Tag Archives: Sisters

Central Oregon Cascades

[/caption] One of the best and easiest places to get some great shots of the Central Oregon Cascades is right in the middle of the small town of Sisters. You don’t need to even get your shoes dirty of break a sweat. However, you do want to make sure and pick the right time of day to take advantage of the lighting. Normally, early morning or early evening is the best time since the sun passes towards the south of Broken Top and the Three Sisters and if it’s during mid afternoon it can look washed out. I took this photo at about 11:41am and you can see that the photo is fairly washed out and there is very little personality in the shot. The trees look pretty cool but unfortunately the mountains seem a little lifeless. However, I could have picked a worse time to get this shot. I was using my Canon T1i and attached my Canon 23-135mm lens and made sure to attach my CIR-PL, warming and UV filter. I set the ISO at 100 and kept the white balance at 0. The aperture was at F-7 and the shutter speed was at 1/250 seconds since I had the camera mode in Program/Normal.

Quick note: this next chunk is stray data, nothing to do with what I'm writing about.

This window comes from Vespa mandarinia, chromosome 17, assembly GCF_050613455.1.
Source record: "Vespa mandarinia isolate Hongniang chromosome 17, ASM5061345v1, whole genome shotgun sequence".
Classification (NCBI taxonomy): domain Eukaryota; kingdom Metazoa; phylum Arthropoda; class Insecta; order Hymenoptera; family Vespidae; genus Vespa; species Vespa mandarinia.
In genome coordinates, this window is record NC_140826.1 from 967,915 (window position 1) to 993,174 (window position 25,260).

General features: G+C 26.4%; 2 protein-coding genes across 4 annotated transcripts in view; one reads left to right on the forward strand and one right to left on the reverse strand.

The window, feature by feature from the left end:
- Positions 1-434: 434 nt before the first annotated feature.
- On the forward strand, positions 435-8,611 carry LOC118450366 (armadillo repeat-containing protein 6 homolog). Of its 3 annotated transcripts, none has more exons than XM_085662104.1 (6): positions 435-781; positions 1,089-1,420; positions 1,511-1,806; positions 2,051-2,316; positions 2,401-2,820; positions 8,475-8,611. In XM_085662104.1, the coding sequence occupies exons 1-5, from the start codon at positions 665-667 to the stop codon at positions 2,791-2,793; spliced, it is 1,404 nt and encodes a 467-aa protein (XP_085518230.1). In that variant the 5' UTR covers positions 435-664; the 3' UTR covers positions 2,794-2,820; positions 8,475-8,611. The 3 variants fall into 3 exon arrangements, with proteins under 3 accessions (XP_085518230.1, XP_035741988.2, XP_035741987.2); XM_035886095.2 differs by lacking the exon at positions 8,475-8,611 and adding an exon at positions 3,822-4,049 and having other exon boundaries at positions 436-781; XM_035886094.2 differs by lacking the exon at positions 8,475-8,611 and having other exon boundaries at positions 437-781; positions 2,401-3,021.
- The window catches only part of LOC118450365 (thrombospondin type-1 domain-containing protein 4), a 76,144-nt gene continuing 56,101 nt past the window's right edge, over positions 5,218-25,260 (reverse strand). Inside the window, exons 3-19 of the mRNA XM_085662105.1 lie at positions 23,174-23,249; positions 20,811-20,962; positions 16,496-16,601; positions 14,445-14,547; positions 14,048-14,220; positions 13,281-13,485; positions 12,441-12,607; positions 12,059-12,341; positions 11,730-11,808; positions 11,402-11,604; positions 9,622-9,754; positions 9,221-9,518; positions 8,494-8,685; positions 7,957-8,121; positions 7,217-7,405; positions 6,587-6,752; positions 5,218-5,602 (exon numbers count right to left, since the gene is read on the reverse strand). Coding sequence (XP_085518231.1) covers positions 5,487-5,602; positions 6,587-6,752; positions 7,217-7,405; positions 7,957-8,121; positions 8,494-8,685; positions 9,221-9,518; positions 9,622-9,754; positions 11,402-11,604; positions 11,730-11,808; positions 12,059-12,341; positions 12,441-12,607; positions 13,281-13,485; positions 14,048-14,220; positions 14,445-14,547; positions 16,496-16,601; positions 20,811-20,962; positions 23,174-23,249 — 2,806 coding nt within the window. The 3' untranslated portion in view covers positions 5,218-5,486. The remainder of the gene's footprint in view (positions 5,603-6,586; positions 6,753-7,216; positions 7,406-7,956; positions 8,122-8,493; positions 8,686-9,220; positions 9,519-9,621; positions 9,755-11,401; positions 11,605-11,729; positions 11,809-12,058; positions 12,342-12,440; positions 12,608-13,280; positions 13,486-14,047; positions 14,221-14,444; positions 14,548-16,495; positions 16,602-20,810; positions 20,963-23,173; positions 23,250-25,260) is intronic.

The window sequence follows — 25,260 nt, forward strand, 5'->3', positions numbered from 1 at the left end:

Black Butte and Mt. Jefferson, Oregon

[/caption] Beautiful view of Black Butte and Mt. Jefferson from Central Oregon. This photo was taken while looking west and between Sisters and Bend, Oregon. I took the shot at about 5:20pm, which just just before sunset so the sun was pretty much on the other side of the Cascade mountains and the light was pretty soft. However, I did still have my CIR-PL and warming filter on due to some of the harsher light reflecting from the snowy mountains. The focal length was at 85mm and I was about 35 miles from Mt. Jefferson so I had a hard time keeping a strong field of view. I set the ISO at 100 and the white balance at -0.3. The camera was in normal mode so the aperture was at F-6.4 and the shutter speed at 1/128 second. I also used my tripod and remote switch to avoid any camera shake and took several shots in order to eliminate too much camera blur due to the distance from the mountains and the field of view.